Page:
Colombo, Sri Lanka‘s bustling commercial hub, is located on the country’s west coast
Renowned as the financial and commercial city in Sri Lanka. It is the largest city in Sri Lanka with a population of over 800,000. Colombo is a busy and most westernized in all the aspects. In 1978 Colombo was regarded as the commercial hub in Sri Lanka during the time when the administrative office was shifted to Sri Jayewardenepura Kotte. Colombo is a city that comes with a combination of modern and ancient buildings which can offer you a different experience. Colombo city is the ideal starting point of your Sri Lankan tour. This bustling city has a history of over 600 years and a mixture of Portuguese, Moor, British and Dutch influences. The city consists of dazzling festivals, scenic beaches, historical monuments, shopping, colonial architecture and other fine places to dine.
The city is a jarring mix of old and new, with a central cluster of high-rise office blocks and hotels overshadowing red-tiled colonial-era buildings and sprawling street markets which overflow with high-piled fruit and vegetables, colourful silks and cottons, and deliciously fragrant spices. On its crowded streets stand places of worship, symbolic of Sri Lanka‘s multiethnic heritage: graceful Buddhist viharas (temples), for instance, stand close to extravagant temples encrusted with Hindu statuary, along with Muslim mosques with minarets scattered along Colombo’s streets. Its population is swollen by some 400,000 plus commuting workers during the day and is virtually empty after nightfall. There is a lively nightlife at a number of International standard hotels, clubs, pubs and dining venues while it is limited mainly to the high end customer. During the day, Colombo’s colourful street markets, colonial-era buildings, museums and galleries, churches, mosques and temples, and the lovely Viharamahadevi Park with it beautiful trees, makes it a great place to explore on foot.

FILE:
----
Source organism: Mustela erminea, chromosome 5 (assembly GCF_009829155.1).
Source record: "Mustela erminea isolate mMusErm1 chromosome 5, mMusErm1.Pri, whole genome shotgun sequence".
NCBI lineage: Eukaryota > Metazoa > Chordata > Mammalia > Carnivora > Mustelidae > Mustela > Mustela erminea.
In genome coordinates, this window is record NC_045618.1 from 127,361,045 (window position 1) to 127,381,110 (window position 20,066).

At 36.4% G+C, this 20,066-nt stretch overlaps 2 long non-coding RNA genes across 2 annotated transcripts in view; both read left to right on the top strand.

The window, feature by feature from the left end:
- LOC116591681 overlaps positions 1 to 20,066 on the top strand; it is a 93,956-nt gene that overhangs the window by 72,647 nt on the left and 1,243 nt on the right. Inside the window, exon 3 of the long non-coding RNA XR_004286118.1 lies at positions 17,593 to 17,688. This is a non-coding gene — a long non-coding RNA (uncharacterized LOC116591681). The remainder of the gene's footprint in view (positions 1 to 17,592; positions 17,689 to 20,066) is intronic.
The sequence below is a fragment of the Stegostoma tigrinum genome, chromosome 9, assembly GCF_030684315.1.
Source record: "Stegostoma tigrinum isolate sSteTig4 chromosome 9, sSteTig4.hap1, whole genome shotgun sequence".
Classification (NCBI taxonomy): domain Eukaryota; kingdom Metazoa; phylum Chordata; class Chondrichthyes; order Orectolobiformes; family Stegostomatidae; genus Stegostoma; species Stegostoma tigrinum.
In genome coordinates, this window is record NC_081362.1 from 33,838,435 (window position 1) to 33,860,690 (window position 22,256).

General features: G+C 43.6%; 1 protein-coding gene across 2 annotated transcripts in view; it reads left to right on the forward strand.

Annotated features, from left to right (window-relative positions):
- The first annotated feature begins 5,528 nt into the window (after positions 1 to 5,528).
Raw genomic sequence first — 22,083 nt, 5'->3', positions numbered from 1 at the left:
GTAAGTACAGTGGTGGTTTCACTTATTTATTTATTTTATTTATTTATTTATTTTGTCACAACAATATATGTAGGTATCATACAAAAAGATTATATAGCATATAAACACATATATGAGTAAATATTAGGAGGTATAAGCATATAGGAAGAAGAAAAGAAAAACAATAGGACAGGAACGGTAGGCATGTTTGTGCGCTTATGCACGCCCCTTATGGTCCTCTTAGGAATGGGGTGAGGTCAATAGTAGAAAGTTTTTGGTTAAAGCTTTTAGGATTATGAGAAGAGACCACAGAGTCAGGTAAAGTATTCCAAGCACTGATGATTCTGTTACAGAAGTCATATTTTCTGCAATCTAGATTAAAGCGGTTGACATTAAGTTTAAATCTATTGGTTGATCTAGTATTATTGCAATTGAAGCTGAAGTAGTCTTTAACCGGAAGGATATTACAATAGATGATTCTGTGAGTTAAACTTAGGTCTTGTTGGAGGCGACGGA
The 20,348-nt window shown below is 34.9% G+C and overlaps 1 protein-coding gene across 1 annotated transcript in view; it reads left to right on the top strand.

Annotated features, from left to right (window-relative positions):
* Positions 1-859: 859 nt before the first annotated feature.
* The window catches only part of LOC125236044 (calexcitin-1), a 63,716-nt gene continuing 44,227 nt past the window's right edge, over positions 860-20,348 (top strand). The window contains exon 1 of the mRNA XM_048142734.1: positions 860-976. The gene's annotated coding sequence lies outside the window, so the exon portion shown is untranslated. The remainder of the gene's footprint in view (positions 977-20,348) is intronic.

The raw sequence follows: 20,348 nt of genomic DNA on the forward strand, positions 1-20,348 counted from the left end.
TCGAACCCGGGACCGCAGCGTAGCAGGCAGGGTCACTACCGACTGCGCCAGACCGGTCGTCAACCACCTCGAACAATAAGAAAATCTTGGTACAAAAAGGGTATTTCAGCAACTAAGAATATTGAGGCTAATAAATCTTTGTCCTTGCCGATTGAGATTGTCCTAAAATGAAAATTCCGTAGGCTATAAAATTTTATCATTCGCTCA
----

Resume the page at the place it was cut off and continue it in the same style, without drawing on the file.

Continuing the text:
Originally named Kolomthota, Colombo was the main seaport of Kotte, the country’s 15th and 16th century capital. Known to Arab traders as Kalamba, the city attracted the rapacious Portuguese as early as 1505 and became the bastion of their rule for almost 150 years. Surprisingly little remains to attest to this era, apart from a scattering of Portuguese surnames in the telephone directory and a handful of Roman Catholic churches and seminaries depicting their architecture.
The central area of the city is still known as Fort, but the remnants of the colonial battlements have long since been demolished, or incorporated in newer buildings. There are more mementoes of the British period, including the neo-Classical old parliament building, the Victorian-era President’s House (still often called ‘Queen’s House’), and the grandly mercantile brick facade of Cargill’s, a splendid 19th-century department store that has changed little since the 19th-century heyday of Sri Lanka‘s British tea planters.Share this tour
Mon – Sat 8.00 – 18.00 Sunday CLOSED